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NoGo VR Shooting Difficulty Task
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  • Sawon Pratiher ,
  • Karuna P. Sahoo ,
  • Mrinal Acharya ,
  • Ananth Radhakrishnan ,
  • SAZEDUL ALAM ,
  • Scott E. Kerick ,
  • nilanjan Banerjee ,
  • Nirmalya Ghosh ,
  • amit patra
Sawon Pratiher
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Karuna P. Sahoo
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Mrinal Acharya
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Ananth Radhakrishnan
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SAZEDUL ALAM
University of Maryland

Corresponding Author:[email protected]

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Scott E. Kerick
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nilanjan Banerjee
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Nirmalya Ghosh
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amit patra
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Abstract

This work has been submitted to the IEEE Transactions on Affective Computing for possible publication. Copyright may be transferred without notice, after which this version may no longer be accessible.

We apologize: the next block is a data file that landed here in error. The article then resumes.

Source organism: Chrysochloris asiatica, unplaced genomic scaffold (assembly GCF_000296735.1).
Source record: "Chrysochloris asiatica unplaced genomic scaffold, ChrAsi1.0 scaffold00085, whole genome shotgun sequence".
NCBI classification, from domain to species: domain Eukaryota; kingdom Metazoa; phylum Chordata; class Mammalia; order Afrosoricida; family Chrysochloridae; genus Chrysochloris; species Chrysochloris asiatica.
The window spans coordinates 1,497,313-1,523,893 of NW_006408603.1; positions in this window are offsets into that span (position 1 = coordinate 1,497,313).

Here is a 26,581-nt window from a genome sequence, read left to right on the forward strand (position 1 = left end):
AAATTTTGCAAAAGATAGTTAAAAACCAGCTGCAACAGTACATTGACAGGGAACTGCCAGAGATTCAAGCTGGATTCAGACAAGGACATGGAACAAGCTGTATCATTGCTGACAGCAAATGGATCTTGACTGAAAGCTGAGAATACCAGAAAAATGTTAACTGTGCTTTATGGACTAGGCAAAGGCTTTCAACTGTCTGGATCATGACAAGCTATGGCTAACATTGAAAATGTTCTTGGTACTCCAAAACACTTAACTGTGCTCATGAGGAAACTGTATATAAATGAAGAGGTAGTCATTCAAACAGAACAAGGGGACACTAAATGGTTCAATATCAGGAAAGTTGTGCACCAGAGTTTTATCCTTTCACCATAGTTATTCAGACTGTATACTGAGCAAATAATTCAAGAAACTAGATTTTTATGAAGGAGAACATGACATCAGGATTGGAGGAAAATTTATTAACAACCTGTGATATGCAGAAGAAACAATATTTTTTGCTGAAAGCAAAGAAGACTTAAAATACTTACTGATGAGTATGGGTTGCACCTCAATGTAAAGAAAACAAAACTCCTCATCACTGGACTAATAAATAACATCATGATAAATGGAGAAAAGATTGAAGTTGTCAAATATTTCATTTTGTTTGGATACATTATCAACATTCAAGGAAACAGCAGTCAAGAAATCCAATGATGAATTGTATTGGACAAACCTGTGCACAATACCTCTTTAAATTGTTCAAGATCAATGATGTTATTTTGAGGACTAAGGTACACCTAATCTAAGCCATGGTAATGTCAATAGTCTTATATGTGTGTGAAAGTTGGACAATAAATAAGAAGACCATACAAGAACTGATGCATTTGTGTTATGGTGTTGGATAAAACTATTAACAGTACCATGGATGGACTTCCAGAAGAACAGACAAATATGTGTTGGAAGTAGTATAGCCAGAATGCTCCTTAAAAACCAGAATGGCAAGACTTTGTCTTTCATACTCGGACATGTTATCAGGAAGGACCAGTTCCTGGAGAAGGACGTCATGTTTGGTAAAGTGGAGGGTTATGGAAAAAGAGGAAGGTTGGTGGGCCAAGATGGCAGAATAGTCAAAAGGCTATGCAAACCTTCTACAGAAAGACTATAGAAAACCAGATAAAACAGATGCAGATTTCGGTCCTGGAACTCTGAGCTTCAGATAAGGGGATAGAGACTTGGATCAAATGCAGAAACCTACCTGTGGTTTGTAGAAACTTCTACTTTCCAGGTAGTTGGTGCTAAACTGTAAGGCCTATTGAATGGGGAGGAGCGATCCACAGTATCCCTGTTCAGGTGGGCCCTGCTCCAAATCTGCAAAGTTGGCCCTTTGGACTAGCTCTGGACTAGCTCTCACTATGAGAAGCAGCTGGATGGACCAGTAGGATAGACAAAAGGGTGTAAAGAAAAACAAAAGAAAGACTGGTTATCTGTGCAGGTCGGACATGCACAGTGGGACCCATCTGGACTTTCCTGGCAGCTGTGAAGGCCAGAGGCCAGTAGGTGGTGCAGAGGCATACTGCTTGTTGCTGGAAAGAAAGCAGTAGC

Overburdening an individual’s limited cognitive resources, especially when engaged in critical operations, may result in disastrous mishaps. Regular assessments of individuals’ physiological states and associated performance become vital to improving their mission readiness in such scenarios. As a key step towards a field-ready system, this treatise discusses the experimental findings pertinent to affective physiological state modulation and predictive modeling of marksmanship during a Go/NoGo shooting task in an immersive virtual reality environment. The shooting exercise requires the participants to hit the enemy targets and spare the friendly targets. The shooting difficulty levels (SDLs) are introduced by modulating the subject-specific target exposure time. The physiological signals used for analysis comprise electrocardiogram (ECG), 64-channel electroencephalogram (EEG), and standard shooting performance scores from 31 subjects. Experimental results with ECG features encompass involuntary physiologic process regulation and the interplay between the autonomic nervous system (ANS) components varying with SDL. Similarly, EEG features highlight the variations in brain region activations with SDLs. Predictive modeling of shooting performance (enemy hit, friendly spare, overall score) and behavioral response (mean enemy reaction time) from physiological (ECG and EEG) features evince the potency of physiological sensing for marksmanship estimation in operational contexts. Moreover, interpretable Shapley value analysis of the predictive models comprehend the (positive/negative) marginal impact of the underlying physiological features on marksmanship. This multimodal physiological sensing framework may assess the alterations in psychophysiological affective states and cognitive effects for performance analysis in operational contexts.